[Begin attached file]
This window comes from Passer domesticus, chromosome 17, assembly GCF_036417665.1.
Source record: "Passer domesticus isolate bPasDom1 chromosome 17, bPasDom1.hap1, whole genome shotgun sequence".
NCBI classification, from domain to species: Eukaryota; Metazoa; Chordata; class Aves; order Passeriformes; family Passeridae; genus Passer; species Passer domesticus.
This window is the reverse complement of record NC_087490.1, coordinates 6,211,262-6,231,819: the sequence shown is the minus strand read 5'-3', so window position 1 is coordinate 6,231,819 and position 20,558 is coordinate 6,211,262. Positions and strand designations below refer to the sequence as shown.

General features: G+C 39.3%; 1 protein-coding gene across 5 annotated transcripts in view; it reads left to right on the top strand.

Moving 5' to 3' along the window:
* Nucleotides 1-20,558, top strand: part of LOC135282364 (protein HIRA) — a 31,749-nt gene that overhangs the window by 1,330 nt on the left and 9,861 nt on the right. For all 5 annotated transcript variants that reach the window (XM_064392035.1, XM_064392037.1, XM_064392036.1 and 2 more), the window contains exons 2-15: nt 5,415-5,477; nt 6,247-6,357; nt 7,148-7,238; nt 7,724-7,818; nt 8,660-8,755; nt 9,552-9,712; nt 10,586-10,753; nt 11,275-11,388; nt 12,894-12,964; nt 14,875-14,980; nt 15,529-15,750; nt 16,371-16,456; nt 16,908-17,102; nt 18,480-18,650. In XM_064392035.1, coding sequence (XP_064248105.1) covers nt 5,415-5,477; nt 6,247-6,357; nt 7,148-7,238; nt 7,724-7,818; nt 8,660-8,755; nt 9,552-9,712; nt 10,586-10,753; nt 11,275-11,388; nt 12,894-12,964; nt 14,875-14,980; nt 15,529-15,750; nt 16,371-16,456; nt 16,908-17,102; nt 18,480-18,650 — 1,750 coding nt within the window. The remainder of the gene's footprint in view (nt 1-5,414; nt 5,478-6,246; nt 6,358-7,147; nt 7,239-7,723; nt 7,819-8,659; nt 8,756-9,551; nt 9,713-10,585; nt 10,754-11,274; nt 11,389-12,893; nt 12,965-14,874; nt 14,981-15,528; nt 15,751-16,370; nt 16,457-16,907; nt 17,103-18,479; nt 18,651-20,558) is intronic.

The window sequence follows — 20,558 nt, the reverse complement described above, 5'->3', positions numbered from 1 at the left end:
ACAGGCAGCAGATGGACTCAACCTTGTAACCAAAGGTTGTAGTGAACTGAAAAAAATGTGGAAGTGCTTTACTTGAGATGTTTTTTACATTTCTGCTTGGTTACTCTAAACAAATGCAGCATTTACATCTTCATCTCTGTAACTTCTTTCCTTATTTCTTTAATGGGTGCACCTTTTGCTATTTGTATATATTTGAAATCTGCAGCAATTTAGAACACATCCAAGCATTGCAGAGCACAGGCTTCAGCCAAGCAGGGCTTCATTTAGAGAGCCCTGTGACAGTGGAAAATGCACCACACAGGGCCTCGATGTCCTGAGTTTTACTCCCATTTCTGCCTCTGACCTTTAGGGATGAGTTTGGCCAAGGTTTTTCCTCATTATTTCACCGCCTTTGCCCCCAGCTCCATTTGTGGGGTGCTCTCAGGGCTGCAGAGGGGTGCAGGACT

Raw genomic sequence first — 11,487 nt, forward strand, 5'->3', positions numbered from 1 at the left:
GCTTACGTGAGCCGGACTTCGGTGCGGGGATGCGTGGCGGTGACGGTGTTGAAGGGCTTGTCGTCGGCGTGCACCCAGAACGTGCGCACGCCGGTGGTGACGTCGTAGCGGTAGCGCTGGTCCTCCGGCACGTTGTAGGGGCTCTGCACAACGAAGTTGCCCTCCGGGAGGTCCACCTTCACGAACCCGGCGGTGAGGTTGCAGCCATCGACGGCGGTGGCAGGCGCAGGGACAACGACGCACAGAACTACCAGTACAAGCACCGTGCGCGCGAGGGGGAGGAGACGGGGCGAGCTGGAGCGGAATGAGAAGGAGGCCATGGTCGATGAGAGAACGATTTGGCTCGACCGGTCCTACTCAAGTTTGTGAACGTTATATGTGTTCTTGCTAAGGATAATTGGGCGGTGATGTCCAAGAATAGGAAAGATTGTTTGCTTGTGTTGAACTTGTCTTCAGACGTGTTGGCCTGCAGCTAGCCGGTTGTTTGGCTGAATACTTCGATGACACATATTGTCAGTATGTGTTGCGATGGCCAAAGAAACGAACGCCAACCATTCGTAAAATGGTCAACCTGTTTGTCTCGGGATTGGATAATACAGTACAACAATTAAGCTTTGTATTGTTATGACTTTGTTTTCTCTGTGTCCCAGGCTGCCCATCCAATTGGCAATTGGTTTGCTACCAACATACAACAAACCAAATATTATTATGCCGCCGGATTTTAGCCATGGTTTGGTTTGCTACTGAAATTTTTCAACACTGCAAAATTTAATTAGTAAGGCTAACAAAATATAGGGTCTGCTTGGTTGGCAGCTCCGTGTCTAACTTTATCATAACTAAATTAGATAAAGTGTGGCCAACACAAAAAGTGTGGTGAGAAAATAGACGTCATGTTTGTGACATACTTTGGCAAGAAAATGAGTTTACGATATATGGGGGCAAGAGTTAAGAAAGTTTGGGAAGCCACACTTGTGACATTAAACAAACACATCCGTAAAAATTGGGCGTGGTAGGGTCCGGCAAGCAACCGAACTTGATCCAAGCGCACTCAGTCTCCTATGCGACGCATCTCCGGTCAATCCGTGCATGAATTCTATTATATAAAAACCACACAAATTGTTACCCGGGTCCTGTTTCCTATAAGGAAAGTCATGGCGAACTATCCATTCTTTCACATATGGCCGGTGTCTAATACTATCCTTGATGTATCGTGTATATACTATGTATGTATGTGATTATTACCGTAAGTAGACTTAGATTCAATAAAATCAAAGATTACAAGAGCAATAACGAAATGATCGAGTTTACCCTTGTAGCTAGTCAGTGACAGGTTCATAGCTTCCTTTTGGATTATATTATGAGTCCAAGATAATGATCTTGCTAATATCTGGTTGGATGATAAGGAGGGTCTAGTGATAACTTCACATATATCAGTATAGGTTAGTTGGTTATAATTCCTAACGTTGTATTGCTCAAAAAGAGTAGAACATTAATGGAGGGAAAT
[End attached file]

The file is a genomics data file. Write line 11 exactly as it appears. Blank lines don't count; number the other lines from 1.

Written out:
GCTTACGTGAGCCGGACTTCGGTGCGGGGATGCGTGGCGGTGACGGTGTTGAAGGGCTTGTCGTCGGCGTGCACCCAGAACGTGCGCACGCCGGTGGTGACGTCGTAGCGGTAGCGCTGGTCCTCCGGCACGTTGTAGGGGCTCTGCACAACGAAGTTGCCCTCCGGGAGGTCCACCTTCACGAACCCGGCGGTGAGGTTGCAGCCATCGACGGCGGTGGCAGGCGCAGGGACAACGACGCACAGAACTACCAGTACAAGCACCGTGCGCGCGAGGGGGAGGAGACGGGGCGAGCTGGAGCGGAATGAGAAGGAGGCCATGGTCGATGAGAGAACGATTTGGCTCGACCGGTCCTACTCAAGTTTGTGAACGTTATATGTGTTCTTGCTAAGGATAATTGGGCGGTGATGTCCAAGAATAGGAAAGATTGTTTGCTTGTGTTGAACTTGTCTTCAGACGTGTTGGCCTGCAGCTAGCCGGTTGTTTGGCTGAATACTTCGATGACACATATTGTCAGTATGTGTTGCGATGGCCAAAGAAACGAACGCCAACCATTCGTAAAATGGTCAACCTGTTTGTCTCGGGATTGGATAATACAGTACAACAATTAAGCTTTGTATTGTTATGACTTTGTTTTCTCTGTGTCCCAGGCTGCCCATCCAATTGGCAATTGGTTTGCTACCAACATACAACAAACCAAATATTATTATGCCGCCGGATTTTAGCCATGGTTTGGTTTGCTACTGAAATTTTTCAACACTGCAAAATTTAATTAGTAAGGCTAACAAAATATAGGGTCTGCTTGGTTGGCAGCTCCGTGTCTAACTTTATCATAACTAAATTAGATAAAGTGTGGCCAACACAAAAAGTGTGGTGAGAAAATAGACGTCATGTTTGTGACATACTTTGGCAAGAAAATGAGTTTACGATATATGGGGGCAAGAGTTAAGAAAGTTTGGGAAGCCACACTTGTGACATTAAACAAACACATCCGTAAAAATTGGGCGTGGTAGGGTCCGGCAAGCAACCGAACTTGATCCAAGCGCACTCAGTCTCCTATGCGACGCATCTCCGGTCAATCCGTGCATGAATTCTATTATATAAAAACCACACAAATTGTTACCCGGGTCCTGTTTCCTATAAGGAAAGTCATGGCGAACTATCCATTCTTTCACATATGGCCGGTGTCTAATACTATCCTTGATGTATCGTGTATATACTATGTATGTATGTGATTATTACCGTAAGTAGACTTAGATTCAATAAAATCAAAGATTACAAGAGCAATAACGAAATGATCGAGTTTACCCTTGTAGCTAGTCAGTGACAGGTTCATAGCTTCCTTTTGGATTATATTATGAGTCCAAGATAATGATCTTGCTAATATCTGGTTGGATGATAAGGAGGGTCTAGTGATAACTTCACATATATCAGTATAGGTTAGTTGGTTATAATTCCTAACGTTGTATTGCTCAAAAAGAGTAGAACATTAATGGAGGGAAAT